On the sunbaked parking lot of a Central District church on Sunday, Seattle’s top law enforcement officer stepped up to a podium at a racial justice vigil, flanked by placards bearing the names of people killed by the city’s police officers.
Chief Carmen Best hadn’t prepared any remarks. She wore a white dress instead of a uniform.
“I just wanted to be here, just as an African American woman, as a member of the community, and as a person who strongly believes in my faith,” she said in the shade of the Immaculate Conception Church.
While acknowledging that she’d made her share of mistakes, Best said, “I absolutely believe it’s a calling for me to be here at this moment, at this time, and this place, working on behalf of the many, many, many people who want racial equity, who want justice, who want fairness.”
Sunday’s prayer vigil for racial justice brought together religious and political leaders as well as about 100 people, who called for an end to systemic racism and the translation of these pledges into action. It also testified to the disruptive events that are coursing through communities across the country — the brutal death of George Floyd at the hands of Minneapolis police officers, and the COVID-19 pandemic.
Virtually everyone at the vigil wore masks and spread out across Immaculate Conception’s parking lot in folding chairs to comply with social distancing requirements. At one edge of the parking lot were Black Lives Matter placards, bearing handwritten names of those killed by police that have become rallying cries nationwide — Trayvon. Philando. Rayshard. Breonna. On the opposite side, behind the speaker podium, were other signs with the names of people killed by Seattle officers.
Carina Schoen, of Des Moines, brought her family to the vigil to stand up for diverse communities and sustain momentum for social justice. Schoen and her husband have six children, including two they adopted, who are African American. She said she believes it’s “our job to sit in conversation with others and hear their stories.”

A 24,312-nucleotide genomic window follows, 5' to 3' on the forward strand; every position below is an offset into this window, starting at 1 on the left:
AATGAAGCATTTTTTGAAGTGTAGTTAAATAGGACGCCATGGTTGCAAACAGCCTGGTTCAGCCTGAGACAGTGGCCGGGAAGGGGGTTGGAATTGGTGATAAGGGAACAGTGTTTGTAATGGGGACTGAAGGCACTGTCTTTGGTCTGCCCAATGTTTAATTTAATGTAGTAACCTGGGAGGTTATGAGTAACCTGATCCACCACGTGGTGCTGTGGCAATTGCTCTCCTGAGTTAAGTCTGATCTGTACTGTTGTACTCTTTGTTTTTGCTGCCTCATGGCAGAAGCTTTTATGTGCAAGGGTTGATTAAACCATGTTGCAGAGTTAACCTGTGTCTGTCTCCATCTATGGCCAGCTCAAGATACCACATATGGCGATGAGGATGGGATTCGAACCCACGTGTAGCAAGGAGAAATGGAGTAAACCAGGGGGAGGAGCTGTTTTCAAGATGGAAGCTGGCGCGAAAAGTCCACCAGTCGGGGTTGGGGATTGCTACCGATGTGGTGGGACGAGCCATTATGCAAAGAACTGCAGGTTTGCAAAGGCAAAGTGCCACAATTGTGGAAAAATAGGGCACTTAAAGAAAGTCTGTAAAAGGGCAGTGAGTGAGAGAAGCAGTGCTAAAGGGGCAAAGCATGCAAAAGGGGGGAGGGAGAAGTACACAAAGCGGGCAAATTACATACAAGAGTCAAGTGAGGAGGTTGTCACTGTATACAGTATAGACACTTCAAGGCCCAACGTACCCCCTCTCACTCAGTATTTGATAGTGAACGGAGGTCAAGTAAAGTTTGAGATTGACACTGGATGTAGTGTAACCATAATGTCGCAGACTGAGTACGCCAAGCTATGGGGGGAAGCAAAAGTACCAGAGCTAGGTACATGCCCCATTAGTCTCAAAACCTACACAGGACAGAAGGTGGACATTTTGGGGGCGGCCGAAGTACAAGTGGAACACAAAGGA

Gregg Alex, executive director of the Matt Talbot Center, an addiction-treatment program, described the event as a salve for the community carrying trauma amid a pandemic that has constrained people from dialogue. He also called on those assembled to ensure that pledges of action are “not just an exercise.”
State Sen. Rebecca Saldaña, a Democrat representing the 37th District, spoke to how people of color have been harmed disproportionately by police and COVID-19, declaring “the way we have constructed our societies and our institutions and our governments must be undone.”
Paul Etienne, the archbishop of the Archdiocese of Seattle, reflected that the slogan “Black Lives Matter” doesn’t diminish the value of other lives but rather recognizes the injustice of Black men dying at the hands of law enforcement officers. “There is something drastically wrong in our society today,” he said.
Protests of varying size have taken place almost every day in Seattle since the May 25 killing of George Floyd. Protesters returned to Seattle streets on Sunday, marching through downtown and Capitol Hill. The most significant presence in the past several days, demonstrators chanted “No justice, no peace,” as they called for racial justice and an end to police brutality.
Some demonstrators also vandalized property: Among other damage, windows at the police department’s East Precinct and the Municipal Courthouse were broken, and police said a small fire was started inside the East Precinct. Two people were arrested, and a police officer was taken to the hospital after some protesters threw rocks, bottles and other objects at officers, according to Seattle police.
Near the conclusion of the vigil at Immaculate Conception, Dr. Ngozi Oleru read the names of more than two dozen people she said were killed by Seattle police, each followed by a bell. Oleru, who chairs a health and social justice commission at the parish, said later that it is important to educate the community about those who have died here.
“We don’t have George Floyd, but we have the same thing happening here,” she said. Of Best’s remarks, she said, “I truly appreciate what she’s having to handle at this time.”
Asked about the placards behind the podium, Best said “Of course I believe in the sanctity of life. Any death is a tragedy.” She said she had come to the vigil in the hope that the community will come together, and for there to be no more names adorning such placards.
Seattle Times reporter Mike Carter contributed to this article.